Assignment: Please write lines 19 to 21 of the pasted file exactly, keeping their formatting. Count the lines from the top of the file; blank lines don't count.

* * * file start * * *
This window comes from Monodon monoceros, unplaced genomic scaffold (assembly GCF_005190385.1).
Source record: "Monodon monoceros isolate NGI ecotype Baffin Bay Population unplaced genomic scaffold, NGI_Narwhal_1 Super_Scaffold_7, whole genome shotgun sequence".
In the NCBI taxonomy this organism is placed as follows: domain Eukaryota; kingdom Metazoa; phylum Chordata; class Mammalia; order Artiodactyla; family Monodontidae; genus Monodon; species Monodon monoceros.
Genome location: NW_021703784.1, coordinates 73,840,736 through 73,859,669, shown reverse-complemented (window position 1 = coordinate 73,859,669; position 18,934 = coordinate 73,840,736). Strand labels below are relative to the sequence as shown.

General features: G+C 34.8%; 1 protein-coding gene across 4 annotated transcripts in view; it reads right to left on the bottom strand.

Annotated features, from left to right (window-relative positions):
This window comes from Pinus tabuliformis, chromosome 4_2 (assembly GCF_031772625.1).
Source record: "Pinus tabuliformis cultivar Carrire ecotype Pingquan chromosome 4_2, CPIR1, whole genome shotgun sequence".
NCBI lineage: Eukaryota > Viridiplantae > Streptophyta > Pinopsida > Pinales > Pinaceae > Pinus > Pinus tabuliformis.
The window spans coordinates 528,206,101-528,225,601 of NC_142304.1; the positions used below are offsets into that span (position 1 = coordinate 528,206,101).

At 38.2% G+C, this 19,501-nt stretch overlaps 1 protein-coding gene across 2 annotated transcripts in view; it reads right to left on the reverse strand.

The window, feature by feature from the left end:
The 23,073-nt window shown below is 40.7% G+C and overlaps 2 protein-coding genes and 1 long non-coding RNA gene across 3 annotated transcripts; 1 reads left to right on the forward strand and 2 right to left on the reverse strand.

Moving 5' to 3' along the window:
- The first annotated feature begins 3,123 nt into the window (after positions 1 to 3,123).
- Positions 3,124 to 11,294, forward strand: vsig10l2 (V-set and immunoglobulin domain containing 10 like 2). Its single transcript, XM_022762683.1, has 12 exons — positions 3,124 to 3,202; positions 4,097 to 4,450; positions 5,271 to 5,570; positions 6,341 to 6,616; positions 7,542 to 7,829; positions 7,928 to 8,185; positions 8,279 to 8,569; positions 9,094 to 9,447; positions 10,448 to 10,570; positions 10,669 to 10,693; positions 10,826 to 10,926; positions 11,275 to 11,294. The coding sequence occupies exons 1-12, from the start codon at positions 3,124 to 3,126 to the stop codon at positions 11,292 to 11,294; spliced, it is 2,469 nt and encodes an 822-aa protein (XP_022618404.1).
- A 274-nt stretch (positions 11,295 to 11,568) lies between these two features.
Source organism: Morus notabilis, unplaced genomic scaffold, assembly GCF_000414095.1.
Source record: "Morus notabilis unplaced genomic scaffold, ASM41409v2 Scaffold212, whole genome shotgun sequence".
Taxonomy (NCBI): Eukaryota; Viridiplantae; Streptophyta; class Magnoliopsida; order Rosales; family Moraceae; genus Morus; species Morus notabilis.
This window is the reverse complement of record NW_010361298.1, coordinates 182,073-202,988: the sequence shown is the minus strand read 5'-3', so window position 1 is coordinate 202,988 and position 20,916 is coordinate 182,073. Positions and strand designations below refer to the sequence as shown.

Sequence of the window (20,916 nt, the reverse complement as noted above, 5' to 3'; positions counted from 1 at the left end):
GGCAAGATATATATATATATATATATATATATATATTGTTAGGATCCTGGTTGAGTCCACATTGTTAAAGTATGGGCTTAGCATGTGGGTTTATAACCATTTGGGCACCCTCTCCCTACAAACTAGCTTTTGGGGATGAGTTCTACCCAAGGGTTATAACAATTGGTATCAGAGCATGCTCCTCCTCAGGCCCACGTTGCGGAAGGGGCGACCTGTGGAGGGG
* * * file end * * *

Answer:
Source record: "Morus notabilis unplaced genomic scaffold, ASM41409v2 Scaffold212, whole genome shotgun sequence".
Taxonomy (NCBI): Eukaryota; Viridiplantae; Streptophyta; class Magnoliopsida; order Rosales; family Moraceae; genus Morus; species Morus notabilis.
This window is the reverse complement of record NW_010361298.1, coordinates 182,073-202,988: the sequence shown is the minus strand read 5'-3', so window position 1 is coordinate 202,988 and position 20,916 is coordinate 182,073. Positions and strand designations below refer to the sequence as shown.